This is how tenants have to collect TDS on the rent they pay to landlords
A tenant is required to deduct tax if the monthly rent paid by her is more than Rs50,000
As per the Finance Act 2017, effective from 1 June 2017, a tenant (individual or Hindu Undivided Family (HUF)) paying house rent of more than Rs50,000 a month needs to deduct tax from the rent.
The amendment in the Act has been brought in to widen the scope of withholding tax (where the payee of an income has to withhold tax). To make the process simpler for tenants the Central Board of Direct Taxes (CBDT), in a notification (No. 48/2017/F. No. 370 142/16/2017-TPL / GSR 561(E)) dated 8 June, has introduced new forms to deposit the deducted tax and issue certificates of deduction to landlords.
If you are a tenant, here is what you have to do.
Collecting and filing tax deducted at source
A tenant is required to deduct tax if the monthly rent paid by her is more than Rs50,000. Where landlords have provided their Permanent Account Number (PAN) to tenants, the TDS (or tax deducted at source) has to be deducted at the rate of 5% of the monthly rent. In cases where PAN is not provided by the landlord, tax is to be deducted at a higher rate, but it should not exceed the amount of rent payable for the last month of the preceding financial year or the last month of the tenancy.
Typically, TDS has to be deducted as and when a payment is made, but to make it simple for individual tenants, in this case it has to be deducted only once a year or at end of the tenancy.
“In order to reduce the hardship on the tenants, the withholding tax on rent is not required to be deducted and deposited on a monthly basis, but only once at the end of the financial year or if the tenant vacates the premises during the year, in the last month of tenancy,” said Suraj Nangia, partner, Nangia & Co. LLP.
Besides that, to bring down the compliance burden, tenant (deductor) is not required to obtain Tax Deduction Account Number (TAN).
Once a tenant deducts the TDS, the tax needs to be deposited within 30 days from the end of the month in which the deduction is made. It can be deposited electronically by filling the challan-cum-statement in Form No. 26QC. This form is currently not available on the e-tax payment system website www.onlineservices.tin.egov-nsdl.com, but is expected to be made available soon.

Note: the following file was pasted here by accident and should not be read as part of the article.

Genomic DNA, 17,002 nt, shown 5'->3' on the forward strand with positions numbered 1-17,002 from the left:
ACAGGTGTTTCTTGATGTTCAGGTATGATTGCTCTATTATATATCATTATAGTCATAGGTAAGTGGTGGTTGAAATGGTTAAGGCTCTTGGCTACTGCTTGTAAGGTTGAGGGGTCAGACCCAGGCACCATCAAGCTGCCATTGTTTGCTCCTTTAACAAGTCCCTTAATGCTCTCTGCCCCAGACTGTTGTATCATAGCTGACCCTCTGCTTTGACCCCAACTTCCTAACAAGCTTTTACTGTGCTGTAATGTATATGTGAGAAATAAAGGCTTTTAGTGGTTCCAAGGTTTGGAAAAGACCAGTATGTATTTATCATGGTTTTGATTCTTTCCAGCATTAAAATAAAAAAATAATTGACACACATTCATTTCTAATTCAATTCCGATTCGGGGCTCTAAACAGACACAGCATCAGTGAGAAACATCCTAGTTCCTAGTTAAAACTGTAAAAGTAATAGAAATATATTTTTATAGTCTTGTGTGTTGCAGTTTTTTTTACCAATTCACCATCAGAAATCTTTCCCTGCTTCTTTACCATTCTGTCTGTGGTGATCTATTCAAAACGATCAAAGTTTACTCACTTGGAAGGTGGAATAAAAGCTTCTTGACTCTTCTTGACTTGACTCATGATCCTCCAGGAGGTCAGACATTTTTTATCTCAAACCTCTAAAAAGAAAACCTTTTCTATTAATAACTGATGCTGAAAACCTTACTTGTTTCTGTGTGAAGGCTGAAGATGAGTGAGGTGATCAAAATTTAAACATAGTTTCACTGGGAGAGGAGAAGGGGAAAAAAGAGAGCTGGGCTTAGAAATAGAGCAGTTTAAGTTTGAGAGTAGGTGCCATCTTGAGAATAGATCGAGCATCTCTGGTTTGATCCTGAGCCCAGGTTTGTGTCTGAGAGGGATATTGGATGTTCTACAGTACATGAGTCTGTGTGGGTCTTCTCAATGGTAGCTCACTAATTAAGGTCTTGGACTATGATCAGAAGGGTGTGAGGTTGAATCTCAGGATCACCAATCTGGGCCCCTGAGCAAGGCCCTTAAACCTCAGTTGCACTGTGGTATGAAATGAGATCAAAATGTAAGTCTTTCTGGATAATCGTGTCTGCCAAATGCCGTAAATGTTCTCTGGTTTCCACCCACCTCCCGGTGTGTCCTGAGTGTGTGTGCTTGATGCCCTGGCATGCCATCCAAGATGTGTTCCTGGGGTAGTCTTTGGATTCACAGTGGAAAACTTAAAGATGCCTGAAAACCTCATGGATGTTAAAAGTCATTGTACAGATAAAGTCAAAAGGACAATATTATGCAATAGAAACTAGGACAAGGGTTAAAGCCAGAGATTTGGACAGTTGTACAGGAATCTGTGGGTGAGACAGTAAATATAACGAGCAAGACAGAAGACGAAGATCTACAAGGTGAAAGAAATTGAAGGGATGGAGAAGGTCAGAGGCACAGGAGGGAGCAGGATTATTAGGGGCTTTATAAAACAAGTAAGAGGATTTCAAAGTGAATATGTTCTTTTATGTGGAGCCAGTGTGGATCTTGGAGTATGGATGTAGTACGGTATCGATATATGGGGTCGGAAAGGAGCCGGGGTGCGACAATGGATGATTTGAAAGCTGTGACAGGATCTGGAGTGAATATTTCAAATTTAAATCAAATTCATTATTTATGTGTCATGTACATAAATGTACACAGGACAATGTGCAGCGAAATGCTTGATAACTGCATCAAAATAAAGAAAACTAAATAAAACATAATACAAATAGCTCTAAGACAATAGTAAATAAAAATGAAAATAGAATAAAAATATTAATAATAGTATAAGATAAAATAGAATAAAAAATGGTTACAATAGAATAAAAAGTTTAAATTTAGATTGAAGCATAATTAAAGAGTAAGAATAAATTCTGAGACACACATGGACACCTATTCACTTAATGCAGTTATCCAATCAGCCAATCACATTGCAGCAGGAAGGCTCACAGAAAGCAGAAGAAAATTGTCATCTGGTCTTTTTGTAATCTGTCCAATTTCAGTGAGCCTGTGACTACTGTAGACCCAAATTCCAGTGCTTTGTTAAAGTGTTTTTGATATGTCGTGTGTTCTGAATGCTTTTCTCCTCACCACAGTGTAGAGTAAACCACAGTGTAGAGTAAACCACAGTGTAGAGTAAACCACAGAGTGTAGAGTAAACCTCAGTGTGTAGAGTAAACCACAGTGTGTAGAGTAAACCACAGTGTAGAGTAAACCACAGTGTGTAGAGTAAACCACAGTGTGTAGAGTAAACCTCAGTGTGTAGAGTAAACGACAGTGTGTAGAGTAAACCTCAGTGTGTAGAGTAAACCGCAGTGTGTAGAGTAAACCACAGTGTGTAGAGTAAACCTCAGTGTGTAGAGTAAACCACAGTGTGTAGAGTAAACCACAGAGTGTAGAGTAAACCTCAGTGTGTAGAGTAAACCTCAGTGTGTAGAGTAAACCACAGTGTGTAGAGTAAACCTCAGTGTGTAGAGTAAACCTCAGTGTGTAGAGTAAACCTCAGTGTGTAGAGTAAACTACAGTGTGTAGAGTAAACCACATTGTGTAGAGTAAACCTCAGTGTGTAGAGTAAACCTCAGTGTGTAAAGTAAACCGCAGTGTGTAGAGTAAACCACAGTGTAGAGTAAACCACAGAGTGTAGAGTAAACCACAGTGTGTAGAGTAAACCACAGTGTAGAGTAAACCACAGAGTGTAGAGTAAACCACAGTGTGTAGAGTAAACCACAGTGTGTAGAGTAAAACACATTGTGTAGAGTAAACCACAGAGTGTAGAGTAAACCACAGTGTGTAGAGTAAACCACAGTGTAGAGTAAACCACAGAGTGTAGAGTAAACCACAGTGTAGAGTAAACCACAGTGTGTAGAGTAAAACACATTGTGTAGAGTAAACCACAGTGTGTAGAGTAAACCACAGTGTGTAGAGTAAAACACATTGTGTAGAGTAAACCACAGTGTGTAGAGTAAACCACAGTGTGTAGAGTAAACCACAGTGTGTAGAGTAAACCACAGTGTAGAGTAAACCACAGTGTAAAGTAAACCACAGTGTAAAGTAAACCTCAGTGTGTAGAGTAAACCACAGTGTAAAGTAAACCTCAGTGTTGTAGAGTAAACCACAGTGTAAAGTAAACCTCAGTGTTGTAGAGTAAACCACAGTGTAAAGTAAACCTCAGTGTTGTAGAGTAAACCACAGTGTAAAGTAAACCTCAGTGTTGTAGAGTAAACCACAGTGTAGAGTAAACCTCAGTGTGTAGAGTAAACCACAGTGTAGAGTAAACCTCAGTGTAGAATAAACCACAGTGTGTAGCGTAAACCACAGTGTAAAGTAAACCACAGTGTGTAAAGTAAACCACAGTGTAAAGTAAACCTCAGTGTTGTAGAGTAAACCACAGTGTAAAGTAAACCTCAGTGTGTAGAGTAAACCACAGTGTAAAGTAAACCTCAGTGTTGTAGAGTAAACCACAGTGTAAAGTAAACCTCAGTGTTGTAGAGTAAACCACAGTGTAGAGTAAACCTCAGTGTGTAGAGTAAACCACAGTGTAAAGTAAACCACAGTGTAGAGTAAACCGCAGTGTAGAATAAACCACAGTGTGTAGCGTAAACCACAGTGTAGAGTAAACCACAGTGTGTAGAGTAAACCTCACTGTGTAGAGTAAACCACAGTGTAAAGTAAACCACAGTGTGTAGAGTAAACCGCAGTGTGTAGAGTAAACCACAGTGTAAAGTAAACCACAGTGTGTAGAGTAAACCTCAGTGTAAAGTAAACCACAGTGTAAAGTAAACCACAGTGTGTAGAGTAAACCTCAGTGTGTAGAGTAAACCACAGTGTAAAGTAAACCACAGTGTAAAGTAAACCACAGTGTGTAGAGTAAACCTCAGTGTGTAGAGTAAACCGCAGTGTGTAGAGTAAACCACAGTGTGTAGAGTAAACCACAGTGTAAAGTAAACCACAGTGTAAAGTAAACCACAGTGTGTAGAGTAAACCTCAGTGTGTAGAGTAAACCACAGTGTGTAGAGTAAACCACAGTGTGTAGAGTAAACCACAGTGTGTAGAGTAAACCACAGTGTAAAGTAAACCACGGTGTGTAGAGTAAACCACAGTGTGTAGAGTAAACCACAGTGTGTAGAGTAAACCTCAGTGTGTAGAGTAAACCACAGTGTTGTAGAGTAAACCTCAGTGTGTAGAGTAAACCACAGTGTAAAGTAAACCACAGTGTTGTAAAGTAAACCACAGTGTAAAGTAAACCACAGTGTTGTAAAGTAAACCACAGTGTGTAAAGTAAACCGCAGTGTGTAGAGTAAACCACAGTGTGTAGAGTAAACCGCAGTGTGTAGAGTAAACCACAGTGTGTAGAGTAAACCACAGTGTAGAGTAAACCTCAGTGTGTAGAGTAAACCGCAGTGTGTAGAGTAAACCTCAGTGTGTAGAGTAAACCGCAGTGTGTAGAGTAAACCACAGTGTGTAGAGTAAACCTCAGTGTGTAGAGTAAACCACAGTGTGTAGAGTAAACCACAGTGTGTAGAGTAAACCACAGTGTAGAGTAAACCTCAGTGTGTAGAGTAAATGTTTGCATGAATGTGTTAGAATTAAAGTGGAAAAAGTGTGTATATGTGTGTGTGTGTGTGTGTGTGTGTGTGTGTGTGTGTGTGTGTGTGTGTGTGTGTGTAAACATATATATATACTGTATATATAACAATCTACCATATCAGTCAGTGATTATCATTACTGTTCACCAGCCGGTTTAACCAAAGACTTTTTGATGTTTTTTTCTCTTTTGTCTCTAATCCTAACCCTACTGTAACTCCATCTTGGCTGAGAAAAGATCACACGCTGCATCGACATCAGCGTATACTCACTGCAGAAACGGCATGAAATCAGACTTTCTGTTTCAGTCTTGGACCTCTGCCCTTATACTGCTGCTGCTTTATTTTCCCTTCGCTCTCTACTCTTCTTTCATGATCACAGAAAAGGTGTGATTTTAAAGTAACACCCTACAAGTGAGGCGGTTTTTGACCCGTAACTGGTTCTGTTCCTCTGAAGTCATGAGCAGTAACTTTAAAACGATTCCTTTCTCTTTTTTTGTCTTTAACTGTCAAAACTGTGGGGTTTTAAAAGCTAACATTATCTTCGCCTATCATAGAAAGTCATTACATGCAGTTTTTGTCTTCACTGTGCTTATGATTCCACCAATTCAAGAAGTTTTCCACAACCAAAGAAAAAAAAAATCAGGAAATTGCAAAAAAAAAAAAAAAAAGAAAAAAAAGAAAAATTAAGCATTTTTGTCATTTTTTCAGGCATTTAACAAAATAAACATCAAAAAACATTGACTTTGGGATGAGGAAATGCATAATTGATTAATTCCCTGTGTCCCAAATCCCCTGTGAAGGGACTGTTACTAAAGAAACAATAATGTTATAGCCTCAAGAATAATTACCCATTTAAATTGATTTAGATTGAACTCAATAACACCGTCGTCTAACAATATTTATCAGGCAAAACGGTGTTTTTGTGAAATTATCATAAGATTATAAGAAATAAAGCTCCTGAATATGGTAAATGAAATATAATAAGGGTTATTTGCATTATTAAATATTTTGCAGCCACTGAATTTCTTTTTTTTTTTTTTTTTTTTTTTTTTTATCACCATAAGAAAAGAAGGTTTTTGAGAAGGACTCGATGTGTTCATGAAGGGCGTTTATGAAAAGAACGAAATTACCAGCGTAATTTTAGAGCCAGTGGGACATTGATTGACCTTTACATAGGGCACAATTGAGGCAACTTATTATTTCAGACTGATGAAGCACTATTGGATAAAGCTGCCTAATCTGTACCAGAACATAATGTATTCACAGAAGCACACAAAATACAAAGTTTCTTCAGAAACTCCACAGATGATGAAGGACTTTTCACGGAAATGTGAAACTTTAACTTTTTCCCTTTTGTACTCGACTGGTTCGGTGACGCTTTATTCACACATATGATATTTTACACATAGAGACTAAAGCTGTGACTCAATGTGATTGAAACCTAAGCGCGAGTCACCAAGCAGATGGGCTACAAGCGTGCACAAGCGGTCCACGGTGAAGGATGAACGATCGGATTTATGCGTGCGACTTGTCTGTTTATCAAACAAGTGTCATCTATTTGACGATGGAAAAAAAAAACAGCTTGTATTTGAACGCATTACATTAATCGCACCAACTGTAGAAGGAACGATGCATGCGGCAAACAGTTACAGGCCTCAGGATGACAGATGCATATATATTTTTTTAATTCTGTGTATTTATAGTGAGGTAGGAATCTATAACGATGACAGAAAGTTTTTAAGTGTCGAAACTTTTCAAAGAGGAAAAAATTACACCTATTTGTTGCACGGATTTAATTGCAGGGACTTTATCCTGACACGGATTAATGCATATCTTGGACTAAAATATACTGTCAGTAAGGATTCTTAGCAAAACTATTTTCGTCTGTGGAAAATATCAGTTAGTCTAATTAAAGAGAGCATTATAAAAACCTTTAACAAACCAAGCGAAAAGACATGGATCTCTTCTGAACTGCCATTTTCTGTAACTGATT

To fill the 26QC form, tenants have to enter their own details as well as the details of the landlord. This would include information such as: name, PAN, address, mobile number and email address.
Other details that have to be provided are: number of tenants and/or landlords, period of tenancy, total value of rent paid and value of rent paid last month, amount of TDS that has been deducted and date of deduction, details of tax deducted, interest and fee along with date and mode of payment.
The certificate of deduction
After paying the tax and submitting form 26QC, tenants would be able to download Form No. 16C, the certificate of deduction of TDS, from e-tax web portal, give it to the landlord. This should be done within 15 days of submitting Form 26QC.
Form 16C will carry details such as name and address of the deductor (that is, the tenant) along with PAN, name and address of the deductee (the landlord) along with PAN, details of how much tax was deducted and deposited, the date of payment on which the tax was deposited.
Penalties for non-compliance
Failure to deduct TDS, or deposit it within the specified time, can attract interest and penalty. “(Penal) interest for non-deduction would be 1% per month of the withholding tax, whereas for non-payment it would be 1.5% per month,” said Nangia. Also, “Fees for late filing of TDS returns can be Rs200 per day of delay and penalty ranges from Rs10,000 to Rs1 lakh,” he added. Besides penalty and interest, defaulters can also face imprisonment. “(They) shall be punishable with rigorous imprisonment for a term which shall not be less than 3 months but may extend to 7 years and with fine,” said Amit Maheshwari, partner, Ashok Maheshwary & Associates LLP, a chartered accountancy firm.